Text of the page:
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4 of 4 people found the following review helpful
on January 20, 2002
Format: Audio Cassette
Make that 3.5 stars. Although this book isn't as good as some of the vintage Woodiwiss books, it was still better than I expected, and thus, I enjoyed it. It starts off with interesting events - the death of Cerynise's guardian and unexpected arrival of her guardian's heir, Alistair. He doesn't particularly care for Cerynise and he makes no secret of that fact. Before she knows it, she's thrown out on the streets with no money and nowhere to go. Deciding her only choice is to return home to the states, Cerynise heads for the docks. Barely making it to the docks, she is rescued by Beau, a man she knew from her childhood. They enter into a hasty and temporary marriage as a means of keeping Alistair from taking her back as his ward.
During the long voyage to Charleston, Cerynise falls hopelessly in love with Beau. But because the marriage is only temporary, they both try not to give in to temptation and consummate the marriage -- and there's a lot of temptation. By the time they reach Charleston, both are in turmoil about the direction their relationship should take, and unbeknownst to them, Alistair is hot on their trail bringing with him the threat of death, and the destruction of their shaky relationship. To make matters worse, Beau is a much sought after and very wealthy bachelor whose family home is in Charleston. Upon their return, women pose another threat to Cerynise and her shaky marriage as they try to ensnare Beau for themselves.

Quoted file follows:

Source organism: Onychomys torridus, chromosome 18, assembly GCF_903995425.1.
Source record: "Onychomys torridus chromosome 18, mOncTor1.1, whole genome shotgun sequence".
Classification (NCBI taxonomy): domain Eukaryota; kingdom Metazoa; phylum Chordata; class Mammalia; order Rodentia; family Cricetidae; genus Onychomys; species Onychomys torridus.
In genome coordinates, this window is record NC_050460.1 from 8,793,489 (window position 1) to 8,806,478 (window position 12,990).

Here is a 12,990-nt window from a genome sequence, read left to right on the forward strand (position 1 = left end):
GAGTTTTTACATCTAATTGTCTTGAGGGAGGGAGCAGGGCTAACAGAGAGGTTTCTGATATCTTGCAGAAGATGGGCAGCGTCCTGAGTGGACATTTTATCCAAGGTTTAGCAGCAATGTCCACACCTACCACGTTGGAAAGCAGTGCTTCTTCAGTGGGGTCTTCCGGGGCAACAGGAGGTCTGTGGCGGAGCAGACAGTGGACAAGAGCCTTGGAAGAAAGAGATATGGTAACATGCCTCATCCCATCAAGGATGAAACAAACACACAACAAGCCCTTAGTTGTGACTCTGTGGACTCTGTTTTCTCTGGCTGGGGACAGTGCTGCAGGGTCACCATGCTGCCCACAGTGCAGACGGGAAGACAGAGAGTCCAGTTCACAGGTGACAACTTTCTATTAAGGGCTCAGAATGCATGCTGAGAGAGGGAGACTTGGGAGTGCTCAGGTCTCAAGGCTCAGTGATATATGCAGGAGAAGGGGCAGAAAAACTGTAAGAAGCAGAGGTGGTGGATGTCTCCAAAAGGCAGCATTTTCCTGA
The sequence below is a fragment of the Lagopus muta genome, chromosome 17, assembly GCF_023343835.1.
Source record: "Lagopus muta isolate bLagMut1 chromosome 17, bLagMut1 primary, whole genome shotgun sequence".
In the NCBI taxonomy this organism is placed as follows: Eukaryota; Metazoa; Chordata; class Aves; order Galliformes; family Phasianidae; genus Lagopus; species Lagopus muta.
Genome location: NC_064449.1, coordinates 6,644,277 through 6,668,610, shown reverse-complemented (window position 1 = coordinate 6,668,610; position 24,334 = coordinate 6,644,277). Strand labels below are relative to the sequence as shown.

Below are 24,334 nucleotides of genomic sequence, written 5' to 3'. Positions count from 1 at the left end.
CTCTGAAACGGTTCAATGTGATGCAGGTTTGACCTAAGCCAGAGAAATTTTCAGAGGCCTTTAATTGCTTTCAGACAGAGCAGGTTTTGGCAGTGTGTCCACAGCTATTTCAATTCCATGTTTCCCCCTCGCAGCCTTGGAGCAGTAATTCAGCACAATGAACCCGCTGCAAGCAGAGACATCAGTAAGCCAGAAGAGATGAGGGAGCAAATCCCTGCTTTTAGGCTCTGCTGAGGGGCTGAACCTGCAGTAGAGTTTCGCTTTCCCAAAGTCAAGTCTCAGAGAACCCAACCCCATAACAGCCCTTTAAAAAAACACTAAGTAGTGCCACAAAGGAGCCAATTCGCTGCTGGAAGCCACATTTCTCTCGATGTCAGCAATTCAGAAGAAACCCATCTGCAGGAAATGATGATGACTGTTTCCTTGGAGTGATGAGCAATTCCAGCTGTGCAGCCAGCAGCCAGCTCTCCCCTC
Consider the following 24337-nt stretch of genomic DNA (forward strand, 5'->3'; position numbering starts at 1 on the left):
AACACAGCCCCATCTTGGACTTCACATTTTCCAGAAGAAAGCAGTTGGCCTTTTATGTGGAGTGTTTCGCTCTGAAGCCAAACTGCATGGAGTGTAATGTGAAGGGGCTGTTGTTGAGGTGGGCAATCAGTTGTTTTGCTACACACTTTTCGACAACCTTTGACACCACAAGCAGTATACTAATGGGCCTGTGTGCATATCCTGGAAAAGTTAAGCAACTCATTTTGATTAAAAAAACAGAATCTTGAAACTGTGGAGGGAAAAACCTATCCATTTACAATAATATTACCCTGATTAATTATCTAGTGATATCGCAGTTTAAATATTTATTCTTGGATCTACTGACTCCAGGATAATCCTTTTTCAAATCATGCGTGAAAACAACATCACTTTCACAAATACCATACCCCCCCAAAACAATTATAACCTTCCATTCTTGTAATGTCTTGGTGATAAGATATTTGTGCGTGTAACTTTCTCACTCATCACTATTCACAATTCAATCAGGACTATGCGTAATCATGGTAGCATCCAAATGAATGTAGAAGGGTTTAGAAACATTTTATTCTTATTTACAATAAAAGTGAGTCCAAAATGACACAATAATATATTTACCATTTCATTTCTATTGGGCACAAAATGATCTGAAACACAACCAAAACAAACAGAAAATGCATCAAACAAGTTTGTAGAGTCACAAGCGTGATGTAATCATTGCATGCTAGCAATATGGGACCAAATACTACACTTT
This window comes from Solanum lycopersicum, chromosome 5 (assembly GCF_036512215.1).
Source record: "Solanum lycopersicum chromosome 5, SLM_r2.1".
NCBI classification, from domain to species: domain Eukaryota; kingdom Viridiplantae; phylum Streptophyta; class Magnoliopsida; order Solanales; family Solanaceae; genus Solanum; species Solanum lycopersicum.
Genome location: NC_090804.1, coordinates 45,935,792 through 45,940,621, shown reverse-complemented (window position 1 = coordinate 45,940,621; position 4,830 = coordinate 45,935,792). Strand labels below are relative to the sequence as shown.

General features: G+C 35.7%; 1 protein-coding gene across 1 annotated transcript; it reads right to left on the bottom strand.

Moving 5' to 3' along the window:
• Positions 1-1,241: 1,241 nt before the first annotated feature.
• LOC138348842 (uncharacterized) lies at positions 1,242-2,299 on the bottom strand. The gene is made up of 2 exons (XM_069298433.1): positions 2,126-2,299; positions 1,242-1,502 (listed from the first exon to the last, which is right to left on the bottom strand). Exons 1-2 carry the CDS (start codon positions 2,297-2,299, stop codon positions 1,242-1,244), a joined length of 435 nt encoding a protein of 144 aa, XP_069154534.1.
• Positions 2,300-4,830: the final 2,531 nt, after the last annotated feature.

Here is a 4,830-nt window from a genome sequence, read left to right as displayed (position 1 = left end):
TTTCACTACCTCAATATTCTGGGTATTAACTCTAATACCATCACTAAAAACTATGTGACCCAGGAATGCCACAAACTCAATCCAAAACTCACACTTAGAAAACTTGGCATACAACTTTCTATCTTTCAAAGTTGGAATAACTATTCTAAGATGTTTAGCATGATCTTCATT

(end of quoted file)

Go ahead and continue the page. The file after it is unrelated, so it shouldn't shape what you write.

While the Elusive Flame doesn't make the reader pant and sigh with emotion as much as some of Ms. Woodiwiss' earlier romance novels, it nonetheless delivers enough romance to hold your attention. The story has elements of danger, adventure, suspense, a little mystery, and a lot of jealousy - which adds a nice bit of spice. The different circumstances the two lovers find themselves in also add a good bit of excitement to the story. Both Beau and Cerynise are developed well enough that they come to life, and you can feel their feelings changing from merely curiosity and admiration for each other to a deep and lasting love.
While at first it seemed a little weird to have a man reading this book, I quickly got over my surprise since his reading didn't distract me from the story. Bottom line, this is a book I would recommend.
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4 of 4 people found the following review helpful
on July 31, 2002
Format: Mass Market Paperback
What happened to the Woodiwiss I remember starting with "The Flame and the Flower" "The Wolf and the Dove", etc. They were so full of passion and rich character development. The woman characters now are modern day feminist not at all resembling their female counterparts of the 19th century and the male characters are weak, spineless fools. I miss the Woodiwiss stories which were truly historical romances and not modern day tales in historical settings all caught up in being politically correct and sugar coated so as not to offend.